Once you get around 137°F (58.3°C) the poultry starts to take on a "cooked" texture. The meat starts to firm up and dry out slightly, which in most people's opinion is a good thing. The higher the temperature used, the firmer and drier the meat becomes.
I've found 141°F (60.5°C) to be the sweet spot for me between maintaining a lot of moisture while still really tasting like a "normal" chicken breast. Most, if not all, of the pink color is gone and the breast is uniformly firm but tender.
For some people that's still too low of a temperature and they prefer their breast cooked at around 145°F (62.2°C). The chicken is less juicy but still more tender than most traditionally cooked breasts.
For a completely "normal" breast, you can cook it at 150°F to 160°F (65.5°C to 71.1°C) and it'll still be better than most regularly cooked chicken, though not nearly as moist or tender as the lower temperatures. Serious Eats looked at the amount of juice loss at different temperatures and discovered a chicken breast loses more than twice as much moisture at 150°F (65.5°C) than it does at 140°F (60°C).
Sous Viding Duck, Goose and Other "Medium Rare" Poultry Breasts
If you are cooking a bird that you normally would eat at a temperature besides well-done, you don't necessarily have to pasteurize it. If you would traditionally feel comfortable eating it at a lower temperature, then you just need to heat it through to the temperature you prefer.
Of course, with sous vide you can still pasteurize it at any temperature above 130°F (54.4°C) and that's usually what I do to be on the safe side.
For tender cuts of duck and goose like the breast, I cook them just enough to heat them through and pasteurize them at a medium-rare temperature. This normally takes 2 to 3 hours for temperatures from 129°F to 135°F (53.8°C to 57.2°C). I tend to use 131°F (55°C) when I cook it, though if you prefer medium then you'd probably like it cooked around 140°F (60°C).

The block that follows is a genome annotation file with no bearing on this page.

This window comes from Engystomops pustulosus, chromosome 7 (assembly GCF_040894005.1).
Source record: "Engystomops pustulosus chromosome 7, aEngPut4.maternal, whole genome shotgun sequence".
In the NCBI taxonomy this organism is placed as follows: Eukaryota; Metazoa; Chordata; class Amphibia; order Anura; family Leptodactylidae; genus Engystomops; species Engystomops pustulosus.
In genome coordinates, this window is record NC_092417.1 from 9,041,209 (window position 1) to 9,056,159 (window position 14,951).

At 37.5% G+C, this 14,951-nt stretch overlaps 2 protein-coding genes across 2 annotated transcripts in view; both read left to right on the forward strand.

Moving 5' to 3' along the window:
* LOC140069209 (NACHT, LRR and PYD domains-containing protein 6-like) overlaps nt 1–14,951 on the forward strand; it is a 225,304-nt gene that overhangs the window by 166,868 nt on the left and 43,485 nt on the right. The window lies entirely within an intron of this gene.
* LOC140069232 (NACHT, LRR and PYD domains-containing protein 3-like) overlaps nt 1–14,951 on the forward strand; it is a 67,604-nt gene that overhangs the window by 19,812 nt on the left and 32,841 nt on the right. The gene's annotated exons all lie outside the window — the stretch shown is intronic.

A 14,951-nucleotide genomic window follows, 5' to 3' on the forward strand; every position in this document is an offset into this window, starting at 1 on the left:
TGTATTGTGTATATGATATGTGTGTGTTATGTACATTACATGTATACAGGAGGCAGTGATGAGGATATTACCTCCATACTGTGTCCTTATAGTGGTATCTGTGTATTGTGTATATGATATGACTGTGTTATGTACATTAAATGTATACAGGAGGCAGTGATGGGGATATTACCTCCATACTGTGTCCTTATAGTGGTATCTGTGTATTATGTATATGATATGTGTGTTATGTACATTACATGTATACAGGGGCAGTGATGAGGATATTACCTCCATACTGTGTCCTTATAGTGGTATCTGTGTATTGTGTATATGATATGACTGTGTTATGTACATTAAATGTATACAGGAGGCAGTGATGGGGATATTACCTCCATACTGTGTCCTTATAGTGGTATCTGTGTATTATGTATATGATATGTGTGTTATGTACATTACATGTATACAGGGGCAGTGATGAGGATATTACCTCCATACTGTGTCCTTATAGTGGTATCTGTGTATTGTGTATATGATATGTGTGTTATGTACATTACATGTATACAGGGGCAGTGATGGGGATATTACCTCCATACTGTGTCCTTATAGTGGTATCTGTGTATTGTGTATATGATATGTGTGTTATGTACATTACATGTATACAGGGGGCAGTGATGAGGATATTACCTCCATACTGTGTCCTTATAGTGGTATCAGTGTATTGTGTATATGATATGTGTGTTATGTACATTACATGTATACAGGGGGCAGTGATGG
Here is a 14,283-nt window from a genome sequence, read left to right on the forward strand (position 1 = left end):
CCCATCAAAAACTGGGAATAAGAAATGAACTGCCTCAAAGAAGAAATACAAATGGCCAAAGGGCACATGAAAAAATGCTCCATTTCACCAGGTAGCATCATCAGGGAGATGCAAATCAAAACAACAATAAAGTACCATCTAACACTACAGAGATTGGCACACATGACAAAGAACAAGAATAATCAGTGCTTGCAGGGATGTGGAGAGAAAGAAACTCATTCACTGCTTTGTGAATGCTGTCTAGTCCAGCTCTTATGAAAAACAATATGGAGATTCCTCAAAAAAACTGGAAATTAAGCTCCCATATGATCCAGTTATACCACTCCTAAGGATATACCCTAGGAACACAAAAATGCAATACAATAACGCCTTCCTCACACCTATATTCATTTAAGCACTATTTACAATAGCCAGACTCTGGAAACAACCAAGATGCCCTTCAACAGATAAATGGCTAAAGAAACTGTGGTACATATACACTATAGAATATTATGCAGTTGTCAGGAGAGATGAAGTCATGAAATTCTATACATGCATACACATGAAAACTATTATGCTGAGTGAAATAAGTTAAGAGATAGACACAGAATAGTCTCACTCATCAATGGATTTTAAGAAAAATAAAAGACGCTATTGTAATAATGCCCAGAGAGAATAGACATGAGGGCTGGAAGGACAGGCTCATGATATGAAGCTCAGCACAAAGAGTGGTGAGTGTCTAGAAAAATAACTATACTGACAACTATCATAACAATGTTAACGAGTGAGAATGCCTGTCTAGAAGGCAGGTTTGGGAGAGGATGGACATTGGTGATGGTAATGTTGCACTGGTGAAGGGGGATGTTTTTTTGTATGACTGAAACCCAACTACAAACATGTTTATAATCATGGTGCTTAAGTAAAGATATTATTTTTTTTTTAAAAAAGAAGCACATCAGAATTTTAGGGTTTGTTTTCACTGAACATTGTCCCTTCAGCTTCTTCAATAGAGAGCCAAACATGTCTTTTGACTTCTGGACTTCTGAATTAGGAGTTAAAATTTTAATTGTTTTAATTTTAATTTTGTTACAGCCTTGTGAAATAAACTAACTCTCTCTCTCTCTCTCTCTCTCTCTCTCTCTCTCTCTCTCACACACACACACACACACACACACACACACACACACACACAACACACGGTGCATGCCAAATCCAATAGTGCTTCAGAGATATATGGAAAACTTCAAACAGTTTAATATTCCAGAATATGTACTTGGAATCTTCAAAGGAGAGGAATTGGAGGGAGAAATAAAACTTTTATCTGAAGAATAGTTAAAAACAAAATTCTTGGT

How to Sous Vide Dark Meat
Most dark meat in poultry, such as chicken thighs and duck legs, is treated similarly to each other. You can either cook them to be tender, like a typical seared or roasted thigh or you can cook them to be shreddable, like confit duck legs.
The temperature used to create tender dark meat is usually between 141°F up to 156°F (60.6°C to 68.9°C). I personally like 148°F (64.4°C) the best because I think it delivers the best mix of texture and juiciness. Most dark meat doesn't need to be tenderized much, if at all, so the time range is typically 2 to 5 hours to fully pasteurize them.
For shreddable dark meat, the range goes much higher but is often between 145°F to 170°F (62.7°C to 76.7°C). I usually split the difference and use 165°F (73.9°C). They are cooked longer as well to allow for more breakdown, usually for 8 to 12 hours, or even longer at the lower end of the temperature range.
How to Finish Sous Vide Chicken
Finishing poultry is usually done by drying it really well, salting it and then searing it. This gives it a much more appealing look and adds a lot of great flavor.
You can sear it however you are most comfortable but I generally pan fry it or grill it. Using a torch can also be effective for some cuts of poultry but I generally stick to pan frying.
For certain preparations, such as fried chicken or turkey piccata, you can also coat the sous vided meat before pan frying or deep frying it.
Whatever method you use, you will want to sear it very quickly to prevent it from overcooking any more than is necessary. You can read more about How to Sear After Sous Vide.
This article is by me, Jason Logsdon. I'm an adventurous home cook and professional blogger who loves to try new things, especially when it comes to cooking. I've explored everything from sous vide and whipping siphons to pressure cookers and blow torches; created foams, gels and spheres; made barrel aged cocktails and brewed beer. I have also written 10 cookbooks on modernist cooking and sous vide and I run the AmazingFoodMadeEasy.com website.
Affiliate Disclaimer: Some links on this site might be affiliate links that if used to purchased products I might receive money. I like money but I will not endorse something I don't believe in. Please feel free to directly go to any products I link to and bypass the referral link if you feel uncomfortable with me receiving funds.